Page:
Thanks to AWHPC for this alert (online here)
Please send your letters by May 21 on the Bureau of Land Management’s (BLM’s) latest proposed mass round up — 1,000 Nevada mustangs living in the Owyee, Rock Creek and Little Humboldt HMA’s are targeted for permanent removal beginning in July 2010. See sample letter below.
In northeastern Nevada, just south of the Owyee Desert, lives a population of wild horses who are descendants of Cavalry re-mounts and 19th century ranch horses. These gray, bay, black, brown, roan and sorrel horses inhabit three BLM Herd Management Areas (HMAs), encompassing nearly 500,000 acres of Columbia Plateau and the Great Basin region lands.
Despite the fact that wild horses have thrived in the Great Basin region – approximately 70 percent of the BLM’s wild horse HMAs are located within this vast rolling plateau and high desert region – the agency continues to maintain that the area cannot sustain even moderate numbers of horses. Meanwhile tens of thousands of privately-owned livestock graze on public lands in this region.
Earlier this year, the BLM rounded up and removed nearly 2,000 wild horses living in the Calico Mountains Complex in Northwestern Nevada. Now the BLM’s Tuscarora Field Office is making plans for the mass removal of more Nevada mustangs, and the fates of 1,000 wild horses living in the Owyee, Rock Creek and Little Humboldt HMA’s are on the line.
While the agency maintains that the more than 750-square mile area encompassed by these HMAs can only support 440 wild horses, it authorizes ten times that amount of livestock — over 4,000 head — to graze the same area!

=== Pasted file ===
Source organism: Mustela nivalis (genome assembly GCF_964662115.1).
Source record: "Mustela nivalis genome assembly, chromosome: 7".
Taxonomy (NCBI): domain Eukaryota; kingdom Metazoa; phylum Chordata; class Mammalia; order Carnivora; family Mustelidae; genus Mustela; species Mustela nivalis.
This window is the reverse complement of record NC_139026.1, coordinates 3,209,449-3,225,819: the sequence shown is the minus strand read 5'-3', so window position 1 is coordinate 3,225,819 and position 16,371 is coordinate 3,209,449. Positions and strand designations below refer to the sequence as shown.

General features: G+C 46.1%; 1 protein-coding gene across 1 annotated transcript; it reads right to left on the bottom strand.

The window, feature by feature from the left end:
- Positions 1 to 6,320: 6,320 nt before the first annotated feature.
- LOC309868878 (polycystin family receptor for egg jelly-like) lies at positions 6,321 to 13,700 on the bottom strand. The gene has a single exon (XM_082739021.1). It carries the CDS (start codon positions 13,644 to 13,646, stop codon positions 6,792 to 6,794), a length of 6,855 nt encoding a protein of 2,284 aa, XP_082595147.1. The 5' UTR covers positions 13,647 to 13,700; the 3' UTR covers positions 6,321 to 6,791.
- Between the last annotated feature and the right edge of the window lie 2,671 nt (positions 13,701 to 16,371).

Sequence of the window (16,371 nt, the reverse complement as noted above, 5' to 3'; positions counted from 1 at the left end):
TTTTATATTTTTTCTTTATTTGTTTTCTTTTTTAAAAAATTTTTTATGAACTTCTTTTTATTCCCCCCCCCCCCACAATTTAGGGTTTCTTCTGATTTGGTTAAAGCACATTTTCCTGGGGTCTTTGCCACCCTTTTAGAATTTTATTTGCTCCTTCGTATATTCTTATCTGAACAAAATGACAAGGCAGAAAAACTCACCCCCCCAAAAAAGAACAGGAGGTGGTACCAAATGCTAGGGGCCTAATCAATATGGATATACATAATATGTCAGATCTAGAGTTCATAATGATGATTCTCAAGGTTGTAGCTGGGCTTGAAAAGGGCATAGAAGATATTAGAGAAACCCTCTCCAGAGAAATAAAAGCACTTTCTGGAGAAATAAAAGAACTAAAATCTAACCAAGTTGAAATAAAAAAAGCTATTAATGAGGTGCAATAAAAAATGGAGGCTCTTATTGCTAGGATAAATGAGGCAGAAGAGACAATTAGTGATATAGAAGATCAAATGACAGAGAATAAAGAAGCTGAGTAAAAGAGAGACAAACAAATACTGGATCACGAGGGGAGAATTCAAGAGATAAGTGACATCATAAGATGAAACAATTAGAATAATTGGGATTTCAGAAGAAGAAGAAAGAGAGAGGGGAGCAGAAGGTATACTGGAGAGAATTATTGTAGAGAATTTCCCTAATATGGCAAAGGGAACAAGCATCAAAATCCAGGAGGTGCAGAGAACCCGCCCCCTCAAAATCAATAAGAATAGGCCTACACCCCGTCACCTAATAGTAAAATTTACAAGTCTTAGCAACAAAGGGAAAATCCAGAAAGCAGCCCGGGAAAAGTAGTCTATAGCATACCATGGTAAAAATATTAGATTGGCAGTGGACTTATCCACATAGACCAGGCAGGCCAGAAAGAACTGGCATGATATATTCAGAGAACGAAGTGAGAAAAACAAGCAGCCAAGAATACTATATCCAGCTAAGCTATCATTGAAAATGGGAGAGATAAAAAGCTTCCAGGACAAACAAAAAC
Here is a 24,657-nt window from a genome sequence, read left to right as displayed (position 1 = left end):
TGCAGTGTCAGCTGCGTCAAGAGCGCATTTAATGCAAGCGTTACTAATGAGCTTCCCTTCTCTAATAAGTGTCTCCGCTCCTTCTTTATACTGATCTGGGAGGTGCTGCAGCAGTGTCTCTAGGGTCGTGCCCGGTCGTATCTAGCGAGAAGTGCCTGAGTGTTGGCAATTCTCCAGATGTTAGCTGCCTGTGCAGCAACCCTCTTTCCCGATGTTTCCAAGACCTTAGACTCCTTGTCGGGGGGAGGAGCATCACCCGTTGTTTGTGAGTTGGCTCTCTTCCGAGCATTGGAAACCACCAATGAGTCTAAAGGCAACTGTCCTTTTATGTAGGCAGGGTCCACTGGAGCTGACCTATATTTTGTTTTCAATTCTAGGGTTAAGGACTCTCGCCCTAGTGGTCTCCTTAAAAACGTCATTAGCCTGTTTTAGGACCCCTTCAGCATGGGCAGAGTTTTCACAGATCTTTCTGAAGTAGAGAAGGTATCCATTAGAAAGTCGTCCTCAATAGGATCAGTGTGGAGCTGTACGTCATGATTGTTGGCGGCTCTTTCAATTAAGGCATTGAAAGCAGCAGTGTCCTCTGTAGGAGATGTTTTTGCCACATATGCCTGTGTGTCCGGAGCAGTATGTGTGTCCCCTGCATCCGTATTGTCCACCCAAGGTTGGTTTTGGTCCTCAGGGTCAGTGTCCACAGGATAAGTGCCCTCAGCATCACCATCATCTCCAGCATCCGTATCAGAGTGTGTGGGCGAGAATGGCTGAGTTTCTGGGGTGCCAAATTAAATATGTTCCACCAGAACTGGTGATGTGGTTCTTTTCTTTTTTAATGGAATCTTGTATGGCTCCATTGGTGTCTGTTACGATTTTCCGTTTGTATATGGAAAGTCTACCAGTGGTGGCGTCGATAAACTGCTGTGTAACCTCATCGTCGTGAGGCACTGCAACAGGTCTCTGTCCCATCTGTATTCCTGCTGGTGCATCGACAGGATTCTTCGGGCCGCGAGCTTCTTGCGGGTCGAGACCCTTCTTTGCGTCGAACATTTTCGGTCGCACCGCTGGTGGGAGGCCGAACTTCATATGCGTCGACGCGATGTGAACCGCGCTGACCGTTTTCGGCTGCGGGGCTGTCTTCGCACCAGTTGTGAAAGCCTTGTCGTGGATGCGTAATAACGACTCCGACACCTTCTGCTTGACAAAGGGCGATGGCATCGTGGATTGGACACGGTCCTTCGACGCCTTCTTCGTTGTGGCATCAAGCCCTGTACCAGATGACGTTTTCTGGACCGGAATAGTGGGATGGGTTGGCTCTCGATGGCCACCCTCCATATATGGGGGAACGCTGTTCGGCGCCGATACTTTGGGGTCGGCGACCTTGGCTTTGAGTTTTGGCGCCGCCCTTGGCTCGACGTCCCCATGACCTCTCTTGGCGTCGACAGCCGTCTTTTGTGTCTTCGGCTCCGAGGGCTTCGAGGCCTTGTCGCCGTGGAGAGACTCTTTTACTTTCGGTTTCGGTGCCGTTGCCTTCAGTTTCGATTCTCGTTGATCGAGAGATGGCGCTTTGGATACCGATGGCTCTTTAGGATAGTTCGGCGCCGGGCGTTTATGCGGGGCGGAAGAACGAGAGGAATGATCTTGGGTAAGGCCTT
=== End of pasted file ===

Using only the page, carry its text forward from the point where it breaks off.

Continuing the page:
The BLM is seeking public comments on a Preliminary Environmental Assessment (EA) for this capture plan. This EA fails to seriously consider realistic alternatives for keeping these horses on the range, thus avoiding the high cost of warehousing wild horses in off-the-range holding facilities. These skyrocketing costs have rendered the BLM’s wild horse program fiscally unsustainable, according to the U.S. Government Accountability Office, the Senate Appropriations Committee and the Secretary of the Interior himself.
The BLM now stockpiles more wild horses in holding facilities (36,000+) than are left in the wild (>33,000). This latest roundup continues the BLM’s unsustainable cycle of mass roundup, removal and stockpiling of America’s wild horses.
By May 21, please personalize, cut and paste and email the sample letter below to the listed email addresses. Please circulate this alert to friends and family as well – the time to speak up for Nevada’s mustangs is now! SAMPLE LETTER: To: Tuscarora_horse_gathers@blm.gov, Chair@ceq.eop.gov, David_Overcast@blm.gov, Bruce_Thompson@blm.gov
Subject: Comments on Owyhee, Rock Creek & Little Humboldt HMA Preliminary EA
To Whom It May Concern:
I write in opposition to the plan by the Tuscarora Field Office to roundup 1,400 wild horses from the Owyhee, Rock Creek & Little Humboldt Herd Management Areas (HMAs) and permanently remove 1,000 of these mustangs in a roundup scheduled to begin in July 2010. The preliminary Environmental Assessment for this capture plan is inadequate for the following reasons: